Rhododendron and azalea species are found growing in the wild
from the arctic region to the tropics.
Some regions are naturally suitable for growing rhododendrons and azaleas.
The suitability results from the combination of naturally acidic soils,
sufficient water availability, moderate humidity and winds and lack of
temperature extremes. Those regions
run along the U.S. east and west coasts, along the Gulf of Mexico and around the Great Lakes.
The climate of the Pacific Northwest region, especially between the Cascade Mountain
range and the Pacific Ocean, is accommodating to the growth of many types of rhododendron hybrids and species. The
favorable climate extends down the coast to the San Francisco Bay area, which is about the southern limit for
growing the large-leaved elepidote Large leafed, large-sized plants at maturity,
that do not have scales on the underside of the leaves.varieties. Many varieties of small-leaf
lepidote Small leafed, usually low growing plants, often bloom earlier than
elepidotes, with small scales on the leaf undersides.rhododendrons also thrive in gardens along the
U.S. west coast states.
With attention to suitable hardiness, large-leaf rhododendron varieties do well in
the eastern United States, generally along the Atlantic coast from Nova Scotia to the upper Carolinas,
along both sides of the Appalachian Mountains and in southern Ontario, Michigan, Illinois, Wisconsin, Ohio,
Pennsylvania, New York, New Jersey and Connecticut.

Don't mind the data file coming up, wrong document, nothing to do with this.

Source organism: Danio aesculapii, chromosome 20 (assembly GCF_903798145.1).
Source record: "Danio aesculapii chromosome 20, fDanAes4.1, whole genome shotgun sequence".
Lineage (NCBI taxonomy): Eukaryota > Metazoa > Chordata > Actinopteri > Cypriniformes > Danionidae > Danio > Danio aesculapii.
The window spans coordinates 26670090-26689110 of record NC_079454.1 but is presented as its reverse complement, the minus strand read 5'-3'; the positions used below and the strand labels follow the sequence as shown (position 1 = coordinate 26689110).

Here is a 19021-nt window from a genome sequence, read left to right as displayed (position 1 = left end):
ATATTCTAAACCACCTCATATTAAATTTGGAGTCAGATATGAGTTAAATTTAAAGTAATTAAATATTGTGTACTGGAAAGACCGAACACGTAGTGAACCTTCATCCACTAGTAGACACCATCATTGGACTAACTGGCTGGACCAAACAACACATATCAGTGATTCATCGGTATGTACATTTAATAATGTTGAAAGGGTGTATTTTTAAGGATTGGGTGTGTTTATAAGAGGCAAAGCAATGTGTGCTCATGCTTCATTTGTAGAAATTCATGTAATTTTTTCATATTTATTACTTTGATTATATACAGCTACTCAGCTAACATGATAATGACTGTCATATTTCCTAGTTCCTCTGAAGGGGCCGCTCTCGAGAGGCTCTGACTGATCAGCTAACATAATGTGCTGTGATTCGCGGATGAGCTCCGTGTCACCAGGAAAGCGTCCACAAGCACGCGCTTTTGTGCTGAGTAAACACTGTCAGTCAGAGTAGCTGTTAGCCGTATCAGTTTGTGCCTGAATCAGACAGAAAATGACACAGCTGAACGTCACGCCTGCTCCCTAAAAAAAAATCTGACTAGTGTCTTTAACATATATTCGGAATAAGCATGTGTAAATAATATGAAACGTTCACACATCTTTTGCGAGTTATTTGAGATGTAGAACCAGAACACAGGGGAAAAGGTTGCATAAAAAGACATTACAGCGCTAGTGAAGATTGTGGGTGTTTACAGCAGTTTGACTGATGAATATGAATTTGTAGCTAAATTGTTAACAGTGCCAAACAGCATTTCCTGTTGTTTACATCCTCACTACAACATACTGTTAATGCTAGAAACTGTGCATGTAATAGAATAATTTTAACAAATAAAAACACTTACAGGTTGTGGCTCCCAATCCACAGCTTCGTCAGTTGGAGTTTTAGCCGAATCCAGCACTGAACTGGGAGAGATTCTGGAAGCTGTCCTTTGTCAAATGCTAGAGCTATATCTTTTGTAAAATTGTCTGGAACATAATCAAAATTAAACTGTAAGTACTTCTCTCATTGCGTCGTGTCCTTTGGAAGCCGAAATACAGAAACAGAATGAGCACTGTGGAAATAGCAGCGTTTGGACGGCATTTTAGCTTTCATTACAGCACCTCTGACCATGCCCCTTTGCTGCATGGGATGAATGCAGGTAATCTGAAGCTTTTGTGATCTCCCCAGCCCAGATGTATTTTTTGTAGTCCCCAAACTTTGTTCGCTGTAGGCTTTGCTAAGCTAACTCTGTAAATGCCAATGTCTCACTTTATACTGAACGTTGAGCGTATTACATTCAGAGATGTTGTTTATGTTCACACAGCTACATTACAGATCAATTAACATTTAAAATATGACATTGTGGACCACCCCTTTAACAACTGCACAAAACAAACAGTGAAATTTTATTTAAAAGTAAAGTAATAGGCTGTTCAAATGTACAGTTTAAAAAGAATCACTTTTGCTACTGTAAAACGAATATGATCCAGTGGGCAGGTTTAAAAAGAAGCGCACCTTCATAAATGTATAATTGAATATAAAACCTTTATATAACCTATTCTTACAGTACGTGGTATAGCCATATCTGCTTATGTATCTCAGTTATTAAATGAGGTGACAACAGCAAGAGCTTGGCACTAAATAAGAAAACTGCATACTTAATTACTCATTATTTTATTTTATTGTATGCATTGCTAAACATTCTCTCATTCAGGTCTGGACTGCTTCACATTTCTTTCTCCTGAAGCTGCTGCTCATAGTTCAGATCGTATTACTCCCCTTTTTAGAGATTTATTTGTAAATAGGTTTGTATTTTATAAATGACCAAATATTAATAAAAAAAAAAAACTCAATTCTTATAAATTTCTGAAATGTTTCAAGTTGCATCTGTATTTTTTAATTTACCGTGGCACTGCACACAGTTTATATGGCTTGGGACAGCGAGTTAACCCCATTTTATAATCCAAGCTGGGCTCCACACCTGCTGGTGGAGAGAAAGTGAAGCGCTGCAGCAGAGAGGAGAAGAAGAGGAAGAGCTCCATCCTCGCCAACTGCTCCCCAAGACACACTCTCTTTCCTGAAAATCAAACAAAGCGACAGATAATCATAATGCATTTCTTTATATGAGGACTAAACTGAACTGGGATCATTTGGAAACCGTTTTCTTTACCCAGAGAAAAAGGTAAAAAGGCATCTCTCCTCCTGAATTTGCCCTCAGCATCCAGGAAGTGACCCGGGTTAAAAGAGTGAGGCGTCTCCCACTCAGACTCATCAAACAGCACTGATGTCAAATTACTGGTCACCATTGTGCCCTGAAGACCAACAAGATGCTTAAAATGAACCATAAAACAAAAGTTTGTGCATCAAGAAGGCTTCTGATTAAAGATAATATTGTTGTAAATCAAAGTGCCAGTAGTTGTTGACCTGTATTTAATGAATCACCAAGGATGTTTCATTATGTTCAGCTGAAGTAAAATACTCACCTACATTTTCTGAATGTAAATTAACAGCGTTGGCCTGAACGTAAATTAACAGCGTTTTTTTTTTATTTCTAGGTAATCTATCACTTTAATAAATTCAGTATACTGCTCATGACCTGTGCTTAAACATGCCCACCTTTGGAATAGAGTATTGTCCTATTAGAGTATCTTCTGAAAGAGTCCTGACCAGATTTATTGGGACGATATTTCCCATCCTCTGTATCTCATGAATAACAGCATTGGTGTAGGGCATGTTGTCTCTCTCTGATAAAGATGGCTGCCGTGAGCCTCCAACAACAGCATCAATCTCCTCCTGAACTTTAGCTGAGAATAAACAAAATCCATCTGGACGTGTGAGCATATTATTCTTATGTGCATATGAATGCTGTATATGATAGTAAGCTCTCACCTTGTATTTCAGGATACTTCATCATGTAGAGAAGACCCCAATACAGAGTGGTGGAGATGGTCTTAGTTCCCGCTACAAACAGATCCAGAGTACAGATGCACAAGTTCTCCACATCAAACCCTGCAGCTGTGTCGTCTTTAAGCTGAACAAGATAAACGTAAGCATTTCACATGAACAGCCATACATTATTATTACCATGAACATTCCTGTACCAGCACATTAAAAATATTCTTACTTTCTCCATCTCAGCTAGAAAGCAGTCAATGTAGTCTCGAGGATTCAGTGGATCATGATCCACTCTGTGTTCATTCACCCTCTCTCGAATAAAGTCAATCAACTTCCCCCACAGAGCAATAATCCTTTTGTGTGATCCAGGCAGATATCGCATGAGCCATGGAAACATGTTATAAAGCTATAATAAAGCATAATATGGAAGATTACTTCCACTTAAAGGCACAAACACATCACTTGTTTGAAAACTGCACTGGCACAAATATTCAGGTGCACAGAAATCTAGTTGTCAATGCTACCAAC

Evergreen and deciduous azaleas do well on the west coast from British Columbia to the Mexican
border, along the Gulf Coast and throughout the southeastern U.S. and along the east coast up into the Boston
area. Some deciduous azaleas are very cold hardy and some tolerate heat and humidity. At least two
species of deciduous azaleas are native to eastern Canada and several more species are found in New England.
Many species of deciduous azaleas are native to the east, southeast and south and one species grows wild in the
west. Hybrids derived from the native species thrive over large areas of the United States.
Throughout most of the Middle West and the Great Plains rhododendrons can be grown
with special attention to growing conditions, and selecting very hardy varieties. When placing plants choose
locations that mitigate extreme temperature changes, especially in spring and fall, and provide protection from drying
summer or winter winds.
Some of the maddenii-type rhododendrons grow quite readily in southern California.
vireya rhododendrons do well in the Los Angeles basin, and can be grown outdoors in Florida,
in parts of Australia and New Zealand.
For many decades rhododendron and azalea hybridizers have been busy creating new cultivars
that have extended the range of flower color, bloom time, plant size, and hardiness,
resistance to disease, etc. This has greatly expanded the regions where rhododendrons and azaleas
can be successfully grown.
More information about rhododendron and
azalea suitability in the landscape can be found in the following Journal ARS articles:
In New England by Charles W. Findlay, Jr.
Weston Hybrids by C. J. Patterson
and Azaleas in the Middle Atlantic States by Sandra McDonald
Middle America by Donald W. Paden
Species for Pacific Northwest Woodland Gardens by Rudolph Henny
Rhododendrons in Warm Climates by Willis Harden
Evergreen Azaleas Up
From Inferiority by Franklin H. West